Keeping a swimming pool well-maintained and ready to use is not always easy. It requires a lot more than just cleaning occasional debris or leaf litter from your pool. It involves keeping all the chemicals in your pool perfectly balanced for crystal and clean pool water. Unfortunately, the alkalinity levels and pH levels can be too unstable at times. But, worry not.
In this blog, we give you a quick rundown on pH and pool alkalinity levels and all you need to do when it gets out of the recommended range.
What is Pool Alkalinity?
Alkalinity refers to all the alkaline substances present in the pool. These include the total concentration of dissolved bicarbonates, cyanurates, hydroxides and carbonates in the water. These substances being alkaline come in higher on the pH scale. The pH scale ranges from 1 to 14, the highest being extremely alkaline (or basic) and the lowest being extremely acidic.
To understand this better, consider this:
- Lemon Juice – Very acidic (pH level 2)
- Urine – Acidic (pH level 6)
- Water – Neutral (pH level 7)
- Sea Water – Alkaline (pH level 8)
- Bleach – Vey alkaline (pH level 13)
Many people often confuse pH with alkalinity because they work closely together. However, they are not the same thing. While pH measures how alkaline or acidic the water is, alkaline is an actual substance measured in parts per million (PPM)
What is the Ideal Amount of Alkalinity?
The right amount of total alkalinity for your pool should be between 80 and 120 ppm. The exact amount depends on the form of chlorine you use in the pool. If the alkalinity falls below 80ppm or goes above 120ppm, it can lead to undesirable side effects. Plus, it can also reduce the effectiveness of chlorine in the pool.
What Causes Low Pool Alkalinity?
Several reasons can throw off your pool’s alkaline levels. The common ones are listed below:
- If it rained hard, your pool can get flooded with rainwater which might be low in alkaline levels affecting the total alkalinity of your pool.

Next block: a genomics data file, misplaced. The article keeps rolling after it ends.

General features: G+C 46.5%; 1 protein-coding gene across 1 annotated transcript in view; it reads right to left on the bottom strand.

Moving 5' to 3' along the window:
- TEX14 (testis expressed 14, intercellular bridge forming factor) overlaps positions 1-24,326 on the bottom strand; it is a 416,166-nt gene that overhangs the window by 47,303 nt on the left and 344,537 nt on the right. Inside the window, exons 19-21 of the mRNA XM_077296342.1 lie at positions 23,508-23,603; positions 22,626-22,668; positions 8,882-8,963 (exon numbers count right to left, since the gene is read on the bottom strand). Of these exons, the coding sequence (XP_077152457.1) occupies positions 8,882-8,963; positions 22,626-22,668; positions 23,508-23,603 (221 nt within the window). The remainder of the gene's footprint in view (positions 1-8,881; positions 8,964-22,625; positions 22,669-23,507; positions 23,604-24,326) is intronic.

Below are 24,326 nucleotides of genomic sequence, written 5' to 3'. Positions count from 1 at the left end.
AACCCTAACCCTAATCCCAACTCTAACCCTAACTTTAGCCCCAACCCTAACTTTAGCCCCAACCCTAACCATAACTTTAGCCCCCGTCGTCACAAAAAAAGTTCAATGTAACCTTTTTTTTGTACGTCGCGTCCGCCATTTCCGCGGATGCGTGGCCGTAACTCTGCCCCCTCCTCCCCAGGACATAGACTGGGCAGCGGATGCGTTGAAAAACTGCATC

- Too much sweat and urine can lower the alkalinity levels of the pool.
- The use of muriatic acid or dry acid for treating pool water can reduce the pH concentration in the water. When the pH level drops, the alkalinity level follows.
- If you use too many chlorine tablets to treat your pool water, it can become a problem since chlorine tablets have a very low pH level. This can result in low alkalinity levels in your pool.
What are the Side Effects of Low Alkalinity?
When your pool’s alkalinity levels fall below 80ppm, it turns the water too acidic. Here are some side effects it can cause:
- Drastic fluctuations in pH levels
- Itching or burning of the skin and eyes
- Greenish pool water
- Staining of pool equipment and pool surfaces
- Weathering of pool surfaces
How Can I Increase My Pool’s Alkalinity?
If you notice that your pool’s alkalinity levels are getting too low, it is possible to raise the amount by putting a simple solution in the pool water. It can prevent the pool water from turning green or corroding your pool surfaces and keep it healthy to swim in. Enter Sodium Bicarbonate.
Popularly known as Baking Soda, Sodium Bicarbonate is one of the most useful components in increasing the alkalinity levels of a pool. It is easily available and inexpensive. Use the following method to raise the alkalinity of your pool: